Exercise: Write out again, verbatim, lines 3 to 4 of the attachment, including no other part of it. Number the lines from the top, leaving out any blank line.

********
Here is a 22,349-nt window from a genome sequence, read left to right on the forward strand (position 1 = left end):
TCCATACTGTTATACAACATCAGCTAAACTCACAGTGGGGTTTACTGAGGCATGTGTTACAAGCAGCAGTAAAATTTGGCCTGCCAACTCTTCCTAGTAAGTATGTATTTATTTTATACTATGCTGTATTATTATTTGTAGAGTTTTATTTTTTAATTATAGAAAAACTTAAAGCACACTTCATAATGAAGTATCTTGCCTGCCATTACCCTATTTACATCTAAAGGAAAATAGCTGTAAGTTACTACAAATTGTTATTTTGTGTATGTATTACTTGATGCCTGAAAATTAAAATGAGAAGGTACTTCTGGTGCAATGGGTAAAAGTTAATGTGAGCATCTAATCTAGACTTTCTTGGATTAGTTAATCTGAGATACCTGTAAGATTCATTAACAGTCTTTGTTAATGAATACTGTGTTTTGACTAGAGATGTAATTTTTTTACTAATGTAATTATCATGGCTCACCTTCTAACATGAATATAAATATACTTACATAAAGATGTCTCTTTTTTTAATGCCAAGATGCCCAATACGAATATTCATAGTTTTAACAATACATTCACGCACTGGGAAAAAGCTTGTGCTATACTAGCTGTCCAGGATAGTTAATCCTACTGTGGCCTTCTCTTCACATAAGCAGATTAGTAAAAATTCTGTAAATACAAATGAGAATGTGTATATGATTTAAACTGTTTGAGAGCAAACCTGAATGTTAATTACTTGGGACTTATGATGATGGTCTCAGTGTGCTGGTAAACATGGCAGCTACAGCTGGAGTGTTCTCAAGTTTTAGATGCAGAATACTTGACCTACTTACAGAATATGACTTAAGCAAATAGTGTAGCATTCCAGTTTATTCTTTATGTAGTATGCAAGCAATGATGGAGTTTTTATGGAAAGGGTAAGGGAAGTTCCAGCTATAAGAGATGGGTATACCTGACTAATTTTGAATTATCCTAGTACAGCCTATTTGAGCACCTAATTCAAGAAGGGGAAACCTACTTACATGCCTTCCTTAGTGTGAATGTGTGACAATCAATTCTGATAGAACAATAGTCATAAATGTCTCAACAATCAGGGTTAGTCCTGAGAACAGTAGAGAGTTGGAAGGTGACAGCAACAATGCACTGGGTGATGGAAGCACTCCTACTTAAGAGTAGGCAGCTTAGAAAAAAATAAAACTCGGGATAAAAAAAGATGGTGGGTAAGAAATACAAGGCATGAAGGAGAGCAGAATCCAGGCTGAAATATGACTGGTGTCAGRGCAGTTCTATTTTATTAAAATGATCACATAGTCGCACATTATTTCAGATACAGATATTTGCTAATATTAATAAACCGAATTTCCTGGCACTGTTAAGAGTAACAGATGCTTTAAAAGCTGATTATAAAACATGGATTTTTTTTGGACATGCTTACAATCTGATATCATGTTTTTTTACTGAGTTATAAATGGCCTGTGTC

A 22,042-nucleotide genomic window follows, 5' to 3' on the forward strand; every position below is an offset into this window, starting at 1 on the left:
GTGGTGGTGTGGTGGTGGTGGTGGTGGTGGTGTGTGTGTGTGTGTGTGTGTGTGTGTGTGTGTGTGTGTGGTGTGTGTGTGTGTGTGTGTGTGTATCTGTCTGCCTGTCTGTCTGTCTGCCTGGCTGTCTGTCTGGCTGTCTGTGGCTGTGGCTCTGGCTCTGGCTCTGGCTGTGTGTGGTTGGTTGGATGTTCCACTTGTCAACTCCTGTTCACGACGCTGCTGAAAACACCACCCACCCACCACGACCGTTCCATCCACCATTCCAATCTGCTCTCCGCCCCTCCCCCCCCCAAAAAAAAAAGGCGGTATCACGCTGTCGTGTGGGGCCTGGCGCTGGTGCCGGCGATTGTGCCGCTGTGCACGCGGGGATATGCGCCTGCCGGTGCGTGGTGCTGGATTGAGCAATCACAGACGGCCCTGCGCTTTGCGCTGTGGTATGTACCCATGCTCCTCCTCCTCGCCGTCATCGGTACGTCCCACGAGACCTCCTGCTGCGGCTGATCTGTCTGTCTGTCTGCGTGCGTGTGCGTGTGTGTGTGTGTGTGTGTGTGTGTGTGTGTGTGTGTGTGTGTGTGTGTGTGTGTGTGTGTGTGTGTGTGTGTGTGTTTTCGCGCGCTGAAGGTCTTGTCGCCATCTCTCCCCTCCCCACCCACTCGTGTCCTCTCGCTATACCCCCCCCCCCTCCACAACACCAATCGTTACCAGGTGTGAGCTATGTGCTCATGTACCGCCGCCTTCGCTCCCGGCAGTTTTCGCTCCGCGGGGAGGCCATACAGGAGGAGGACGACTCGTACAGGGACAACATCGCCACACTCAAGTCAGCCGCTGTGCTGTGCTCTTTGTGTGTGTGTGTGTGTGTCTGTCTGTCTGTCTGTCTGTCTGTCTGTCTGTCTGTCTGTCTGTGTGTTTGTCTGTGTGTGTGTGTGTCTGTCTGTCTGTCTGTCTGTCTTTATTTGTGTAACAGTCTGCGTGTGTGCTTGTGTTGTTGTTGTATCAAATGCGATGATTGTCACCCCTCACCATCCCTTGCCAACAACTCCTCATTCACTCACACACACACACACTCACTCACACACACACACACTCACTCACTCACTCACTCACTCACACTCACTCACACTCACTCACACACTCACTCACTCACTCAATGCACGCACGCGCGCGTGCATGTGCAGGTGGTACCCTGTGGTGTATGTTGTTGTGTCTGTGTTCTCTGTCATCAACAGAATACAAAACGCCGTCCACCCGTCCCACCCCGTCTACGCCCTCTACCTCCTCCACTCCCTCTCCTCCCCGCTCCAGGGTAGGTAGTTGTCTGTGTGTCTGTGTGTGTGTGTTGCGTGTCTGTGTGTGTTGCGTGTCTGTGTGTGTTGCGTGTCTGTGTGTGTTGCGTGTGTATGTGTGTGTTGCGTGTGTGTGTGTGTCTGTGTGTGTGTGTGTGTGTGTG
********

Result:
A 22,042-nucleotide genomic window follows, 5' to 3' on the forward strand; every position below is an offset into this window, starting at 1 on the left:
GTGGTGGTGTGGTGGTGGTGGTGGTGGTGGTGTGTGTGTGTGTGTGTGTGTGTGTGTGTGTGTGTGTGTGGTGTGTGTGTGTGTGTGTGTGTGTATCTGTCTGCCTGTCTGTCTGTCTGCCTGGCTGTCTGTCTGGCTGTCTGTGGCTGTGGCTCTGGCTCTGGCTCTGGCTGTGTGTGGTTGGTTGGATGTTCCACTTGTCAACTCCTGTTCACGACGCTGCTGAAAACACCACCCACCCACCACGACCGTTCCATCCACCATTCCAATCTGCTCTCCGCCCCTCCCCCCCCCAAAAAAAAAAGGCGGTATCACGCTGTCGTGTGGGGCCTGGCGCTGGTGCCGGCGATTGTGCCGCTGTGCACGCGGGGATATGCGCCTGCCGGTGCGTGGTGCTGGATTGAGCAATCACAGACGGCCCTGCGCTTTGCGCTGTGGTATGTACCCATGCTCCTCCTCCTCGCCGTCATCGGTACGTCCCACGAGACCTCCTGCTGCGGCTGATCTGTCTGTCTGTCTGCGTGCGTGTGCGTGTGTGTGTGTGTGTGTGTGTGTGTGTGTGTGTGTGTGTGTGTGTGTGTGTGTGTGTGTGTGTGTGTGTGTGTGTGTTTTCGCGCGCTGAAGGTCTTGTCGCCATCTCTCCCCTCCCCACCCACTCGTGTCCTCTCGCTATACCCCCCCCCCCTCCACAACACCAATCGTTACCAGGTGTGAGCTATGTGCTCATGTACCGCCGCCTTCGCTCCCGGCAGTTTTCGCTCCGCGGGGAGGCCATACAGGAGGAGGACGACTCGTACAGGGACAACATCGCCACACTCAAGTCAGCCGCTGTGCTGTGCTCTTTGTGTGTGTGTGTGTGTGTCTGTCTGTCTGTCTGTCTGTCTGTCTGTCTGTCTGTCTGTCTGTGTGTTTGTCTGTGTGTGTGTGTGTCTGTCTGTCTGTCTGTCTGTCTTTATTTGTGTAACAGTCTGCGTGTGTGCTTGTGTTGTTGTTGTATCAAATGCGATGATTGTCACCCCTCACCATCCCTTGCCAACAACTCCTCATTCACTCACACACACACACACTCACTCACACACACACACACTCACTCACTCACTCACTCACTCACACTCACTCACACTCACTCACACACTCACTCACTCACTCAATGCACGCACGCGCGCGTGCATGTGCAGGTGGTACCCTGTGGTGTATGTTGTTGTGTCTGTGTTCTCTGTCATCAACAGAATACAAAACGCCGTCCACCCGTCCCACCCCGTCTACGCCCTCTACCTCCTCCACTCCCTCTCCTCCCCGCTCCAGGGTAGGTAGTTGTCTGTGTGTCTGTGTGTGTGTGTTGCGTGTCTGTGTGTGTTGCGTGTCTGTGTGTGTTGCGTGTCTGTGTGTGTTGCGTGTGTATGTGTGTGTTGCGTGTGTGTGTGTGTCTGTGTGTGTGTGTGTGTGTGTG